- In the financial terms never forget to set a NET amount you would receive every time you would invoice the publisher (it is crucial if you want to avoid troubles with taxation, or unclear conditions). There should be a clear information how the amount you receive is counted. If you wish to have everything clear, the publisher should be obliged to explain how the payment system works.
- There is no 100% bug free game - watch out if you find a clause saying that the game should be 100% free of bugs. Same way the network of publisher should be bug free, but he cannot guarantee you that. But it is better to state that the games are acceptable for release in network after publisher test them.
- The confidentiality of exchanged informations concerns both sides of agreement - so keep in mind that you and publisher should have same rights.
- Same thing concerns responsibility for faults, bad code, bugs, etc. - each side of agreements gets equal responsibility conditions.
- When you wish to terminate the agreement you should have an option to exit it in every moment when you feel it's not good for you. This also concerns situation when any of agreement Party works in an inappropriate way.
- When the agreement is somehow terminated you have full rights to have your revenues paid out till the last day of your games activity in publishers network.
- In the moment of agreement termination you have full right to have all your games, and content removed from publishers network and portals.
Basically this is a small guide with the things I consider most important. Thanks to that it is much easier and faster to finalize the agreement terms. Every agreement has similar conditions, but there may be clauses that I have not mentioned here - these are just some universal and very important statements. This way you can create your own standard for an agreement. During my researches I also stumbled upon another guide by one of HTML5 gaming developers. It seems that more experienced developers also care to help to make the market grow. Along with my idea of knowledge sharing, those developers want to help the unexperienced gaming companies to enter and learn basics of HTML5 gaming market rules.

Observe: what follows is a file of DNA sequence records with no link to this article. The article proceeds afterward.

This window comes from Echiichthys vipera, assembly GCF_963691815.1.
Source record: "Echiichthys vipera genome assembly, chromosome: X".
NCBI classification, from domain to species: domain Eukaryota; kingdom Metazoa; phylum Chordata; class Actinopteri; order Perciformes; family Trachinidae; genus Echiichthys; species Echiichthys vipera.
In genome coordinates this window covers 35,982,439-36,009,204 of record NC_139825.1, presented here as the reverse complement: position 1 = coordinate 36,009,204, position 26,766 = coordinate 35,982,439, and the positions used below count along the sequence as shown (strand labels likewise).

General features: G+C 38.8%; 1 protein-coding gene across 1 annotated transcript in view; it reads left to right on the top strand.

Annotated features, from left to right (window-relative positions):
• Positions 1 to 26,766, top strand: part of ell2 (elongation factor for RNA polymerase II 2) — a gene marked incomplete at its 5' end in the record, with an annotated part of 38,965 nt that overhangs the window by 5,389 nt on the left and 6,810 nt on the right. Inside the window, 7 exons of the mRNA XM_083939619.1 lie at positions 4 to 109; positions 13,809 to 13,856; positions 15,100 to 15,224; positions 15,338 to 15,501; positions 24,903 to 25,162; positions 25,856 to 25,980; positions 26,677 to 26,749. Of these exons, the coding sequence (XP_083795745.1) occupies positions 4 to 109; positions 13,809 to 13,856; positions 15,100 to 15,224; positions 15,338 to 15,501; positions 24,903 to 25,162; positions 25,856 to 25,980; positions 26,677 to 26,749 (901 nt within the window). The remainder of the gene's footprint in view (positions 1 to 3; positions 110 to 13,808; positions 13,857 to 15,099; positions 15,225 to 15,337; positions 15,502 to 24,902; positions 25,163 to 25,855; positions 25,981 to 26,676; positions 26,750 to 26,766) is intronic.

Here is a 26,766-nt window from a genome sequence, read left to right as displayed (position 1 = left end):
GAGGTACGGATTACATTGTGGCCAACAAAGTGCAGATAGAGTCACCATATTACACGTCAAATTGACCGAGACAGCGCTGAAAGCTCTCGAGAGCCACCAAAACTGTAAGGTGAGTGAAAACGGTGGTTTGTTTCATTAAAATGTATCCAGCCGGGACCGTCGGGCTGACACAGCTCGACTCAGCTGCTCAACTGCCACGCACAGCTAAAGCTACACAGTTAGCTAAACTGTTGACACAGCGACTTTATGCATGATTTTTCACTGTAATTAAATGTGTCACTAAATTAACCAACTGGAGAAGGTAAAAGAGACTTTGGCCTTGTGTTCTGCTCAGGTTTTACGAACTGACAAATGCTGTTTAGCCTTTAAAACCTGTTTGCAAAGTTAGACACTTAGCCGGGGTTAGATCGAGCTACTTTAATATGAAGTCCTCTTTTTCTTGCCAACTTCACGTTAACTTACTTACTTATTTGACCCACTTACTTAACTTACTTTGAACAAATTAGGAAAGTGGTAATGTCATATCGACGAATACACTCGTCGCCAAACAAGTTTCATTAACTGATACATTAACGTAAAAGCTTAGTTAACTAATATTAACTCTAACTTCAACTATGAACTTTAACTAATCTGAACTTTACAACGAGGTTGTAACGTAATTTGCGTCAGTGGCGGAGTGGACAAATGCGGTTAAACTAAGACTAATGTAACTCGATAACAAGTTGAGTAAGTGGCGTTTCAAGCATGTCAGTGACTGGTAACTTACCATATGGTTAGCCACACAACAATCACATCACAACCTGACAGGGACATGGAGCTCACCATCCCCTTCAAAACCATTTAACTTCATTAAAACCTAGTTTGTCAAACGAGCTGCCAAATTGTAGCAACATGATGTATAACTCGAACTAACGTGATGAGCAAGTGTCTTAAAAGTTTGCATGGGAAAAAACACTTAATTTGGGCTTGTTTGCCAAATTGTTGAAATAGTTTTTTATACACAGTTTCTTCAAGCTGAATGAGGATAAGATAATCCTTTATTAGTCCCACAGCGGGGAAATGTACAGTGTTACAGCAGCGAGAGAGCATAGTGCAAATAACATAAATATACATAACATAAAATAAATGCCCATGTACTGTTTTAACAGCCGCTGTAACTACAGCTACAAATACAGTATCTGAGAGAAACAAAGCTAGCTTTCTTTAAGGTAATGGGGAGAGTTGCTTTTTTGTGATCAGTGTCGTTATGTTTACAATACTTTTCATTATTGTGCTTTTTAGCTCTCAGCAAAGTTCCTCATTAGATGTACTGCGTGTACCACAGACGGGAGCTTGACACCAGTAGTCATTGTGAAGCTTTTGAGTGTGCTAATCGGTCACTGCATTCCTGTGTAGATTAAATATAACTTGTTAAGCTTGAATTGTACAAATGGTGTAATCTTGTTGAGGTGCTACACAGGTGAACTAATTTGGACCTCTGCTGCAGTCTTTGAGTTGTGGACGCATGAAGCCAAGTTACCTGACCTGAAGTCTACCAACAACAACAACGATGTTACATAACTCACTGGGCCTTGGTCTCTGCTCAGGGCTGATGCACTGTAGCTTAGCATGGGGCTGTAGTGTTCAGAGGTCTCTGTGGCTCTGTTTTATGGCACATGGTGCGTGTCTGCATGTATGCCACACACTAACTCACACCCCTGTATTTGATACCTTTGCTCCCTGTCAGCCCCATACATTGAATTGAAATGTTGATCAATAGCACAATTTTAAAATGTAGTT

There is other way though which in the case of HTML5 games could change a lot. Flash Game License brought a perfect and easy solution for Flash games developers. It helps you to not worry about the license terms, about the agreement, about taxation, about the laws - you just simply showcase your game, and negotiate on what condition your game is published. The rest of process along with payments is in the hands of FGL on terms of Easy License. Why am I mentioning this in HTML5 gaming blog? Because actually you can already sell your HTML5 games this way! Yes, recently FGL has opened it's gates for HTML5 developers. This way a process is minimized, and you don't need to worry about checking all the clauses of each new agreement. Although I wouldn't rely on FGL only, at least for now. It is still uncertain how many deals are finalized this way. But for the agreement/licensing process this may be a good alternative. Some of you heard about MarketJS too. It's like FGL but it doesn't provide such support in terms of licenses and agreements. So, would that work out as well as it did for Flash games? Well, we still face one problem - lack of AWARENESS, and distribution issues for HTML5 gaming market. For now search out for the solutions you feel are best for you. I believe that this short guide will help you a bit, or maybe you have your own way to make this process easier, or maybe there are far better solutions than the ones I showed?